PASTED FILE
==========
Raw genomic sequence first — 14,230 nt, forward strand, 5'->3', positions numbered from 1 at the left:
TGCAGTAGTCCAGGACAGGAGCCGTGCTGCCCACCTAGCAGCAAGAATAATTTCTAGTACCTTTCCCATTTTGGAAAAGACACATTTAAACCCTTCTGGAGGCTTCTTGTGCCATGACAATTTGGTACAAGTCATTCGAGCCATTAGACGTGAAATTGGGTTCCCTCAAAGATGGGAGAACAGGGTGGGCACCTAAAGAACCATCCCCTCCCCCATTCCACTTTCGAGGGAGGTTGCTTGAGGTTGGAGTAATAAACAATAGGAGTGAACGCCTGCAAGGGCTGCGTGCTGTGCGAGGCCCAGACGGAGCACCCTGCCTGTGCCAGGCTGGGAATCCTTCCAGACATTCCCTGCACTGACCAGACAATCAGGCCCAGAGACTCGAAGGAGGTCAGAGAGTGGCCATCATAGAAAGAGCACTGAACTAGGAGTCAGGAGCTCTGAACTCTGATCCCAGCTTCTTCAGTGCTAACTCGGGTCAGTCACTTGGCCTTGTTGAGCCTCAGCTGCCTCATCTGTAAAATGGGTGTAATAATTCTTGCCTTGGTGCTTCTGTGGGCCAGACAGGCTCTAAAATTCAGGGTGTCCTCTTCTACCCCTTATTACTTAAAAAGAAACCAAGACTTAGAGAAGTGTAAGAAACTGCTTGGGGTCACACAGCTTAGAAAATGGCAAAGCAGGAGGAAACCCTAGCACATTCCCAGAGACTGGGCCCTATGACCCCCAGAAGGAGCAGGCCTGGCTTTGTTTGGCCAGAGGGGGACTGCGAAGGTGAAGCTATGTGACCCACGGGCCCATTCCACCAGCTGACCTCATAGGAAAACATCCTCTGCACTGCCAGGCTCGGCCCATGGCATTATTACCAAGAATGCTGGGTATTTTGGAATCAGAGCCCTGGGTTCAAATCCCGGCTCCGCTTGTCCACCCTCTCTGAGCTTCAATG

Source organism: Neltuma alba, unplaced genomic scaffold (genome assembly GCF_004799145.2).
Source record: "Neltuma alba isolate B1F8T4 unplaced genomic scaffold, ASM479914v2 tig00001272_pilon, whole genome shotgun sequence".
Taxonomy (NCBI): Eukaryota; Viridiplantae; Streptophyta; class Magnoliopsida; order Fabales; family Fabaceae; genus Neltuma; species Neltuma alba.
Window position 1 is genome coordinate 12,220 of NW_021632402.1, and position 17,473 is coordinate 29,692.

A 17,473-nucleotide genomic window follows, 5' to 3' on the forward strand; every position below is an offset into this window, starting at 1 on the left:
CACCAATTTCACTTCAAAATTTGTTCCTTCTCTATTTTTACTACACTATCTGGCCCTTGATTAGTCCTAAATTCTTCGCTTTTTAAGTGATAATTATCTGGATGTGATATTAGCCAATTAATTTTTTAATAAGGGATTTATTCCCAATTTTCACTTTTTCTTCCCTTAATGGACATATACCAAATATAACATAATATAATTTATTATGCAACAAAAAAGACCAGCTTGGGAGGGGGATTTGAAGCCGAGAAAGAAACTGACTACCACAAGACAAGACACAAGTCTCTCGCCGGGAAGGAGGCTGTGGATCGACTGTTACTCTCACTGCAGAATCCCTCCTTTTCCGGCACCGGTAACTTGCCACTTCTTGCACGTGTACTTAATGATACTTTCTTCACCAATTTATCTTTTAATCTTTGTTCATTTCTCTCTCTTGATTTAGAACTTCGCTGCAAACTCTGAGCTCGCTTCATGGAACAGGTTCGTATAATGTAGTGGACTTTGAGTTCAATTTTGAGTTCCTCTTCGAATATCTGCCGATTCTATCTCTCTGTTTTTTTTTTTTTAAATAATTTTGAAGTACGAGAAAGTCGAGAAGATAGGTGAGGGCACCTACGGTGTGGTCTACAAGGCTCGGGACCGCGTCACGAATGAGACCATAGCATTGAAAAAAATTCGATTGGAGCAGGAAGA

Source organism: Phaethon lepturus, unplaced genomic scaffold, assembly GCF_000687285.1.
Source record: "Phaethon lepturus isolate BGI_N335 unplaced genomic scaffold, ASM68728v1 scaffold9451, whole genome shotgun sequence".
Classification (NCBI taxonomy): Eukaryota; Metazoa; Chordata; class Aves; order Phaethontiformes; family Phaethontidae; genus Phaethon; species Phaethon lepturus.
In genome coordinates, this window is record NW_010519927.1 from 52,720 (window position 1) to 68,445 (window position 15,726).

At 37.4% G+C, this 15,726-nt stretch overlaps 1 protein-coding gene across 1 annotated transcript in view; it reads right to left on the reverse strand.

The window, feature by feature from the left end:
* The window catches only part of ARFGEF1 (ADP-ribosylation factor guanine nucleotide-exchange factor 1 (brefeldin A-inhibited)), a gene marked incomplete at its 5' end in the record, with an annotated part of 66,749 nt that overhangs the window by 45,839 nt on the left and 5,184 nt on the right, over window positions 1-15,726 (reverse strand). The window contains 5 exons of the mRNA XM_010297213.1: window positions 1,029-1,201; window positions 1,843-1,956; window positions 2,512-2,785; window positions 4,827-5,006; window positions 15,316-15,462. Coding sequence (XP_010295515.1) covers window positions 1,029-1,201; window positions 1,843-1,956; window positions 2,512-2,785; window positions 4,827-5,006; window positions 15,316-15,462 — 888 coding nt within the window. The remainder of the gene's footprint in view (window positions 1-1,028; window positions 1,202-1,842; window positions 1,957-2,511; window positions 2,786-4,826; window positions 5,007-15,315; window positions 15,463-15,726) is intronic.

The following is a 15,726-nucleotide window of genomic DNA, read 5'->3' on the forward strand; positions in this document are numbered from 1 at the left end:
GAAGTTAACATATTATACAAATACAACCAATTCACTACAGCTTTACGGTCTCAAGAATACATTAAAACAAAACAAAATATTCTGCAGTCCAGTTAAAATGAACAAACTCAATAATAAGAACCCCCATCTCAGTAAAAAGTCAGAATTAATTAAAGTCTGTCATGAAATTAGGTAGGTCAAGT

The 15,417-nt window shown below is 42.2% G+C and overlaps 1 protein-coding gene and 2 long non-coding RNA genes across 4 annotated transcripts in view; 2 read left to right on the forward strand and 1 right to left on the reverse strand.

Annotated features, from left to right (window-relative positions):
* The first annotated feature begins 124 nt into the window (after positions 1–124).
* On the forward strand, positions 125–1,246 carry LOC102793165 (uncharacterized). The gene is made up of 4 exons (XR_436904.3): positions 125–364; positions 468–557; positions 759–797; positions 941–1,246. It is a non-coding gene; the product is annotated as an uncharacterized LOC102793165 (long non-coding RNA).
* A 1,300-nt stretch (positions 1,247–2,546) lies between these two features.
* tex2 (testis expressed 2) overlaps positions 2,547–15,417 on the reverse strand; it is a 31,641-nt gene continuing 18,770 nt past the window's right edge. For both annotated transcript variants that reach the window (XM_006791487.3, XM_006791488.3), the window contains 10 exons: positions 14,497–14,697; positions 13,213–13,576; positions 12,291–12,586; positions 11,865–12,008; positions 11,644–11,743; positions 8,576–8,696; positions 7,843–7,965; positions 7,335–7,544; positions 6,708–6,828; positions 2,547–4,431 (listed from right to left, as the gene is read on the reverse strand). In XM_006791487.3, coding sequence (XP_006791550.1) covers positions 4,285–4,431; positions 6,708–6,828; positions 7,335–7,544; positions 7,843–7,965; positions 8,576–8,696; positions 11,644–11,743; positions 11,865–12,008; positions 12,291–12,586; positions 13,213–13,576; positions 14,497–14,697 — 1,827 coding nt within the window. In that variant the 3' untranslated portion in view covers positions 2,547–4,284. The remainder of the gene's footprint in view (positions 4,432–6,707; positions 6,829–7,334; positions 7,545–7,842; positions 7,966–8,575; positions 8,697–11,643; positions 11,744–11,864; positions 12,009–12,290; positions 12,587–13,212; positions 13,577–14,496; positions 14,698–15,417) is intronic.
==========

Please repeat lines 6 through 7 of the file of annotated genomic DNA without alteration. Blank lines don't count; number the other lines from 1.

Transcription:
Window position 1 is genome coordinate 12,220 of NW_021632402.1, and position 17,473 is coordinate 29,692.

A 17,473-nucleotide genomic window follows, 5' to 3' on the forward strand; every position below is an offset into this window, starting at 1 on the left: